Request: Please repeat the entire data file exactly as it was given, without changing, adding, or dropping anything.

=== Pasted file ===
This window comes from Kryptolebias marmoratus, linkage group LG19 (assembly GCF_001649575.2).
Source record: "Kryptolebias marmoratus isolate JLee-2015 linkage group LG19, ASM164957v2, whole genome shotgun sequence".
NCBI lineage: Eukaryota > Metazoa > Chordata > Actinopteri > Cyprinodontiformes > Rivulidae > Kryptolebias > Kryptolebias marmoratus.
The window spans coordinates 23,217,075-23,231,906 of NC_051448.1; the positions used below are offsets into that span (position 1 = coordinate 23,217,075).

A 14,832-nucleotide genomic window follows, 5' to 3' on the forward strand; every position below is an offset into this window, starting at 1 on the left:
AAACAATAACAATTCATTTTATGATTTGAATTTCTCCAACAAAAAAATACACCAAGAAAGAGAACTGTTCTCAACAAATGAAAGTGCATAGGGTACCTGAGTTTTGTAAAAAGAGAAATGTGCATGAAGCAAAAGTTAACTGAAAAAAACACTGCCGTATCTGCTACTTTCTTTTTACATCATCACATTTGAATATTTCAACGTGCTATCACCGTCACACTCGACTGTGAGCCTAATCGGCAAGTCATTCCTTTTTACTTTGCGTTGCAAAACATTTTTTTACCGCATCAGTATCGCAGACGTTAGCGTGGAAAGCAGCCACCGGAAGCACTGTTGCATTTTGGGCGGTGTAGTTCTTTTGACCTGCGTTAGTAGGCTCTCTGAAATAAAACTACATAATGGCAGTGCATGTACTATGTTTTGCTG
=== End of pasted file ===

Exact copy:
This window comes from Kryptolebias marmoratus, linkage group LG19 (assembly GCF_001649575.2).
Source record: "Kryptolebias marmoratus isolate JLee-2015 linkage group LG19, ASM164957v2, whole genome shotgun sequence".
NCBI lineage: Eukaryota > Metazoa > Chordata > Actinopteri > Cyprinodontiformes > Rivulidae > Kryptolebias > Kryptolebias marmoratus.
The window spans coordinates 23,217,075-23,231,906 of NC_051448.1; the positions used below are offsets into that span (position 1 = coordinate 23,217,075).

A 14,832-nucleotide genomic window follows, 5' to 3' on the forward strand; every position below is an offset into this window, starting at 1 on the left:
AAACAATAACAATTCATTTTATGATTTGAATTTCTCCAACAAAAAAATACACCAAGAAAGAGAACTGTTCTCAACAAATGAAAGTGCATAGGGTACCTGAGTTTTGTAAAAAGAGAAATGTGCATGAAGCAAAAGTTAACTGAAAAAAACACTGCCGTATCTGCTACTTTCTTTTTACATCATCACATTTGAATATTTCAACGTGCTATCACCGTCACACTCGACTGTGAGCCTAATCGGCAAGTCATTCCTTTTTACTTTGCGTTGCAAAACATTTTTTTACCGCATCAGTATCGCAGACGTTAGCGTGGAAAGCAGCCACCGGAAGCACTGTTGCATTTTGGGCGGTGTAGTTCTTTTGACCTGCGTTAGTAGGCTCTCTGAAATAAAACTACATAATGGCAGTGCATGTACTATGTTTTGCTG